5 Questions to Verdant Vibes (new music collective and concert series)

Over the past few years, Verdant Vibes has been bringing eclectic, innovative concerts to the community in Providence, RI. Verdant Vibes is a new music collective and concert series that programs a wide variety of new music, both electronic and acoustic, and weaves together compelling programs that display a wide degree of diversity and inclusivity. Their upcoming benefit concert on February 12, 2022 at The Music Mansion features works by Anuj Bhutani, Samn Johnson, Li Tao, Kirsten Volness, and Daniel Whitworth. We asked five questions to Verdant Vibes to learn more about their approach to programming and community building.

First of all, congratulations on releasing your 2022 concert season! What considerations do you make when planning concert seasons as a whole?

First off, we look closely at the music, art, and collaboration ideas submitted to our free call for scores. We get hundreds of submissions, so for the first round we divide them up among Verdant Vibes Ensemble members, although everyone gets to comb through as much of the list as they want and select their favorites. We then as an ensemble put together everyone’s schedule for the year and see who is available when, and then cross check that with the pieces and collaborations we want to do, and come up with rough season programming. We are a large ensemble (up to nine performers), so we can program anything from solos to full group pieces, but juggling schedules can be tricky, so we tend to have to separate smaller-ensemble concerts and full-band ones. Along with pre-composed and improvised music, we collaborate with different types of artists — dancers, poets, video artists — to create new work. We also invite local musicians from different, but adjacent musical scenes to play double bills with us.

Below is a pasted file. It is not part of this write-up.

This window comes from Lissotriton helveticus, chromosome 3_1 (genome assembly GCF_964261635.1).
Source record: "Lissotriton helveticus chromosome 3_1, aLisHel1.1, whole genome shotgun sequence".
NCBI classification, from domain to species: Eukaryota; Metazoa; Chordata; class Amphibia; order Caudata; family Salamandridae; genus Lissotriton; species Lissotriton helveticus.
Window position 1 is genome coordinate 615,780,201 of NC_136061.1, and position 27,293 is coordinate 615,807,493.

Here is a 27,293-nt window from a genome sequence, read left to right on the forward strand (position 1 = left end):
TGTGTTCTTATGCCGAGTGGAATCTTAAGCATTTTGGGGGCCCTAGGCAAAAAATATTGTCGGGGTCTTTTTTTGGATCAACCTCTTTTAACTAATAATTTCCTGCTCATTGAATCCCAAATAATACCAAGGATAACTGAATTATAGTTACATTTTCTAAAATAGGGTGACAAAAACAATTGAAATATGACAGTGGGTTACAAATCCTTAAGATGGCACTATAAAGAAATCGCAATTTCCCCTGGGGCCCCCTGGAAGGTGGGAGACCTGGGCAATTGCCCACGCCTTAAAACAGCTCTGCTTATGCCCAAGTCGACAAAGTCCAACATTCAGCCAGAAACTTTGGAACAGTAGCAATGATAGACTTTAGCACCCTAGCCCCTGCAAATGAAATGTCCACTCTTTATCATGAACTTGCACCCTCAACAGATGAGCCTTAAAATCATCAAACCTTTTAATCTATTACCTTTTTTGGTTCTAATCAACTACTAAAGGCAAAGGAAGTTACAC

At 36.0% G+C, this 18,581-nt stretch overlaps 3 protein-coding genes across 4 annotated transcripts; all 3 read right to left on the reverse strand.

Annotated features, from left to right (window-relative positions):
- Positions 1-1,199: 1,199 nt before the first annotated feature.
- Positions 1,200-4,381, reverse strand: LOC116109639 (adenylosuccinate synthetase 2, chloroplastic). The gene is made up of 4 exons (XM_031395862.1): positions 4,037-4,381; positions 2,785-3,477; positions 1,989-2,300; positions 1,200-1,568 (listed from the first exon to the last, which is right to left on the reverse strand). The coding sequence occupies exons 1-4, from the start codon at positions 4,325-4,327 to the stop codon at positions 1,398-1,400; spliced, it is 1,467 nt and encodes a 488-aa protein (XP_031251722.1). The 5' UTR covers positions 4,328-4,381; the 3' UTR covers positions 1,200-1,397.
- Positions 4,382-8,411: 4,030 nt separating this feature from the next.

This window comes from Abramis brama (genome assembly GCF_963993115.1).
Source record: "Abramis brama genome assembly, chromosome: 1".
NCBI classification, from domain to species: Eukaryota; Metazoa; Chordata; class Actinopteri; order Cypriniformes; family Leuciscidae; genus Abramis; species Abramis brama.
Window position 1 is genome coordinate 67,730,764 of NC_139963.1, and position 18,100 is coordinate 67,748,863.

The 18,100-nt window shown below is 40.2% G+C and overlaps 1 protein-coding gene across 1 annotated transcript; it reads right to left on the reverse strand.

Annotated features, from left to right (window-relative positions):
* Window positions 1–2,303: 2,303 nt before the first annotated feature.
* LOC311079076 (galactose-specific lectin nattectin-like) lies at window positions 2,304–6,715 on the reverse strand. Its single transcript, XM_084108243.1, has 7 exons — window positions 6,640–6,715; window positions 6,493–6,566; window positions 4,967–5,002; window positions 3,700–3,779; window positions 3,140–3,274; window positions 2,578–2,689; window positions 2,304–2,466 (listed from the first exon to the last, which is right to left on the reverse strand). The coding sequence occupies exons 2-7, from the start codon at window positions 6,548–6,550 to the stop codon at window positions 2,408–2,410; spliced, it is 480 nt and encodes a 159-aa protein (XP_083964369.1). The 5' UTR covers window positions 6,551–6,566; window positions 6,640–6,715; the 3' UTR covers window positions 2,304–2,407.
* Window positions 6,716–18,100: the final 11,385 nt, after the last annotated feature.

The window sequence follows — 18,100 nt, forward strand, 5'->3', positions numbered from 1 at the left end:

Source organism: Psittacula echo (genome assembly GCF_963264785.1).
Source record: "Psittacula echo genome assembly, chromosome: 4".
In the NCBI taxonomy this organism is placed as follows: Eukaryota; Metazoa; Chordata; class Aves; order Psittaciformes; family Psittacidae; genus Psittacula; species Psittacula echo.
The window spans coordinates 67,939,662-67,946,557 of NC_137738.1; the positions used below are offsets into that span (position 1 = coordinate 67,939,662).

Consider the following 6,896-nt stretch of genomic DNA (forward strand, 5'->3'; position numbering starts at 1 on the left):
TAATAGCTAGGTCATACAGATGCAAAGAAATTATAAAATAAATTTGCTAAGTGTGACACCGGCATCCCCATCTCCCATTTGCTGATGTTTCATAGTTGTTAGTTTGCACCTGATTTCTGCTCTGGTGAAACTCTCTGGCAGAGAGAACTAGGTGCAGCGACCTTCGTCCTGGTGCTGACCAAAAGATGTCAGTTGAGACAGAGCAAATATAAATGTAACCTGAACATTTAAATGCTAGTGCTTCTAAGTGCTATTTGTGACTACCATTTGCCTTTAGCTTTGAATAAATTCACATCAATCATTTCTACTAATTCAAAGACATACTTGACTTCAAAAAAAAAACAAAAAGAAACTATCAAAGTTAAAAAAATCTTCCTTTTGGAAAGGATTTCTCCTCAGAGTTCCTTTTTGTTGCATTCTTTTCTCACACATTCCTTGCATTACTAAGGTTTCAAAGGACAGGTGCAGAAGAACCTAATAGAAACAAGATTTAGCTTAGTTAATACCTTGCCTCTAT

How do you go about curating individual performances?

Drawing upon a very diverse call for scores has led to a broad variety of programming in terms of style and content. One audience member noted, “I never know what I’m going to see, but it [is] always awesome.” This season, different members of the ensemble volunteered to program their own concerts, combining pieces from the call for scores with curated pieces and collaborations. Giving more control of the programming to specific members of the ensemble has been a great way to feel like more of a collective than a top-down hierarchical organization.

Verdant Vibes performs Carolina Heredia’s Disjointed Fragments

There is such a diversity in content and representation in the composers you have chosen for this season. Can you speak a bit about how you create equitable programming and balance your seasons?

This is such an important issue for the new music community. As racial, ethnic, and gender representation among composers and ensembles has diversified a bit, class, cultural, and stylistic diversity is still much lacking. The new music community rarely talks about class, and about how so many of the people making and presenting the music come from a small number of monied, primarily academic institutions from a very narrow region of this country.